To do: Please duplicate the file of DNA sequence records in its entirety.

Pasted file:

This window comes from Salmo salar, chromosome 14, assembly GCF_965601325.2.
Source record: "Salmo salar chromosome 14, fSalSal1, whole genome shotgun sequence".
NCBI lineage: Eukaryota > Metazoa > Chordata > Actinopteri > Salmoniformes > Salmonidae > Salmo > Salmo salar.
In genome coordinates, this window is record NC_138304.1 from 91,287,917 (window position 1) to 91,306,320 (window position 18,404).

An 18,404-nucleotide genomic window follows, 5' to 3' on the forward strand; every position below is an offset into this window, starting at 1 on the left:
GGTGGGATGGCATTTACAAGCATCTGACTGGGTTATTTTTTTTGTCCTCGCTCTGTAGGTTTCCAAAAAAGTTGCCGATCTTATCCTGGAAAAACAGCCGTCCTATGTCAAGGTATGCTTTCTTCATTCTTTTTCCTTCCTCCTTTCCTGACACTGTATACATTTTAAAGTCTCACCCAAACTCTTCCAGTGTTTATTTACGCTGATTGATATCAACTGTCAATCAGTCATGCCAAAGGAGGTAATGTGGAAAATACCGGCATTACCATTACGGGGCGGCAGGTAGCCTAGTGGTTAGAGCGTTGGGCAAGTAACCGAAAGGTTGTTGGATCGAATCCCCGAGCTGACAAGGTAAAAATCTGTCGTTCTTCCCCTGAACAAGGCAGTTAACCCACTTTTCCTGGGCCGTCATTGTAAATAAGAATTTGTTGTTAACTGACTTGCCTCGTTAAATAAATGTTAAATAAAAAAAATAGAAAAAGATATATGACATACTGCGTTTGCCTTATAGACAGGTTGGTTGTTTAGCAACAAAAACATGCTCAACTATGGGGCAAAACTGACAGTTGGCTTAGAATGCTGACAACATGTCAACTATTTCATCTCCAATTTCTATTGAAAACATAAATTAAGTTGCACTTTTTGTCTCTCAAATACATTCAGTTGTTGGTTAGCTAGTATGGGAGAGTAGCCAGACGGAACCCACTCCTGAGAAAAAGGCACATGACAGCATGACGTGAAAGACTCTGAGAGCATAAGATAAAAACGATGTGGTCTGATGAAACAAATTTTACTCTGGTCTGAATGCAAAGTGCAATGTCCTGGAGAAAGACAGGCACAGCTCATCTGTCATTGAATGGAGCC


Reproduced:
This window comes from Salmo salar, chromosome 14, assembly GCF_965601325.2.
Source record: "Salmo salar chromosome 14, fSalSal1, whole genome shotgun sequence".
NCBI lineage: Eukaryota > Metazoa > Chordata > Actinopteri > Salmoniformes > Salmonidae > Salmo > Salmo salar.
In genome coordinates, this window is record NC_138304.1 from 91,287,917 (window position 1) to 91,306,320 (window position 18,404).

An 18,404-nucleotide genomic window follows, 5' to 3' on the forward strand; every position below is an offset into this window, starting at 1 on the left:
GGTGGGATGGCATTTACAAGCATCTGACTGGGTTATTTTTTTTGTCCTCGCTCTGTAGGTTTCCAAAAAAGTTGCCGATCTTATCCTGGAAAAACAGCCGTCCTATGTCAAGGTATGCTTTCTTCATTCTTTTTCCTTCCTCCTTTCCTGACACTGTATACATTTTAAAGTCTCACCCAAACTCTTCCAGTGTTTATTTACGCTGATTGATATCAACTGTCAATCAGTCATGCCAAAGGAGGTAATGTGGAAAATACCGGCATTACCATTACGGGGCGGCAGGTAGCCTAGTGGTTAGAGCGTTGGGCAAGTAACCGAAAGGTTGTTGGATCGAATCCCCGAGCTGACAAGGTAAAAATCTGTCGTTCTTCCCCTGAACAAGGCAGTTAACCCACTTTTCCTGGGCCGTCATTGTAAATAAGAATTTGTTGTTAACTGACTTGCCTCGTTAAATAAATGTTAAATAAAAAAAATAGAAAAAGATATATGACATACTGCGTTTGCCTTATAGACAGGTTGGTTGTTTAGCAACAAAAACATGCTCAACTATGGGGCAAAACTGACAGTTGGCTTAGAATGCTGACAACATGTCAACTATTTCATCTCCAATTTCTATTGAAAACATAAATTAAGTTGCACTTTTTGTCTCTCAAATACATTCAGTTGTTGGTTAGCTAGTATGGGAGAGTAGCCAGACGGAACCCACTCCTGAGAAAAAGGCACATGACAGCATGACGTGAAAGACTCTGAGAGCATAAGATAAAAACGATGTGGTCTGATGAAACAAATTTTACTCTGGTCTGAATGCAAAGTGCAATGTCCTGGAGAAAGACAGGCACAGCTCATCTGTCATTGAATGGAGCC